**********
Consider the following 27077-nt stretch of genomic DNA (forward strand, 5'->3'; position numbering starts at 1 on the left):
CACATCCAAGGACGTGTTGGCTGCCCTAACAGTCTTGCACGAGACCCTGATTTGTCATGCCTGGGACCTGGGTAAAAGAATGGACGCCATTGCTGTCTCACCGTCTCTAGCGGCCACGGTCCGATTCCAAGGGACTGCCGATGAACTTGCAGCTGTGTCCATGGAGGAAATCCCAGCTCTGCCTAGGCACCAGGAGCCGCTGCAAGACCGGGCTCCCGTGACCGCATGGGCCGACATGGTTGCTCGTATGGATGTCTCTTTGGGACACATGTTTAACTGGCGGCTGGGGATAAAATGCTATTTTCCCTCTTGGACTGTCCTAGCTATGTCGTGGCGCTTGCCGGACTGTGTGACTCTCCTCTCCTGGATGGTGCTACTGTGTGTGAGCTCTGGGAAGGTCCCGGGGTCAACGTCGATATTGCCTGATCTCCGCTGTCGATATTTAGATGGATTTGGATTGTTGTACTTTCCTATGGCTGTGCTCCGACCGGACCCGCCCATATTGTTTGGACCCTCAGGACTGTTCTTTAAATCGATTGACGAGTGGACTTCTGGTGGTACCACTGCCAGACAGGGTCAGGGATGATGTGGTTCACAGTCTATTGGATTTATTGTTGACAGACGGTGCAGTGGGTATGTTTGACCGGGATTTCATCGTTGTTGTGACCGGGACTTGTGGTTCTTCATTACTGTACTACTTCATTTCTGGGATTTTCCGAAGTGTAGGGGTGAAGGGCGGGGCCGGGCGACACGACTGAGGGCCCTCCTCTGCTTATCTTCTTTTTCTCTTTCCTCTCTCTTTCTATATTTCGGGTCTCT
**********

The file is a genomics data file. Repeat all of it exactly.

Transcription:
Consider the following 27077-nt stretch of genomic DNA (forward strand, 5'->3'; position numbering starts at 1 on the left):
CACATCCAAGGACGTGTTGGCTGCCCTAACAGTCTTGCACGAGACCCTGATTTGTCATGCCTGGGACCTGGGTAAAAGAATGGACGCCATTGCTGTCTCACCGTCTCTAGCGGCCACGGTCCGATTCCAAGGGACTGCCGATGAACTTGCAGCTGTGTCCATGGAGGAAATCCCAGCTCTGCCTAGGCACCAGGAGCCGCTGCAAGACCGGGCTCCCGTGACCGCATGGGCCGACATGGTTGCTCGTATGGATGTCTCTTTGGGACACATGTTTAACTGGCGGCTGGGGATAAAATGCTATTTTCCCTCTTGGACTGTCCTAGCTATGTCGTGGCGCTTGCCGGACTGTGTGACTCTCCTCTCCTGGATGGTGCTACTGTGTGTGAGCTCTGGGAAGGTCCCGGGGTCAACGTCGATATTGCCTGATCTCCGCTGTCGATATTTAGATGGATTTGGATTGTTGTACTTTCCTATGGCTGTGCTCCGACCGGACCCGCCCATATTGTTTGGACCCTCAGGACTGTTCTTTAAATCGATTGACGAGTGGACTTCTGGTGGTACCACTGCCAGACAGGGTCAGGGATGATGTGGTTCACAGTCTATTGGATTTATTGTTGACAGACGGTGCAGTGGGTATGTTTGACCGGGATTTCATCGTTGTTGTGACCGGGACTTGTGGTTCTTCATTACTGTACTACTTCATTTCTGGGATTTTCCGAAGTGTAGGGGTGAAGGGCGGGGCCGGGCGACACGACTGAGGGCCCTCCTCTGCTTATCTTCTTTTTCTCTTTCCTCTCTCTTTCTATATTTCGGGTCTCT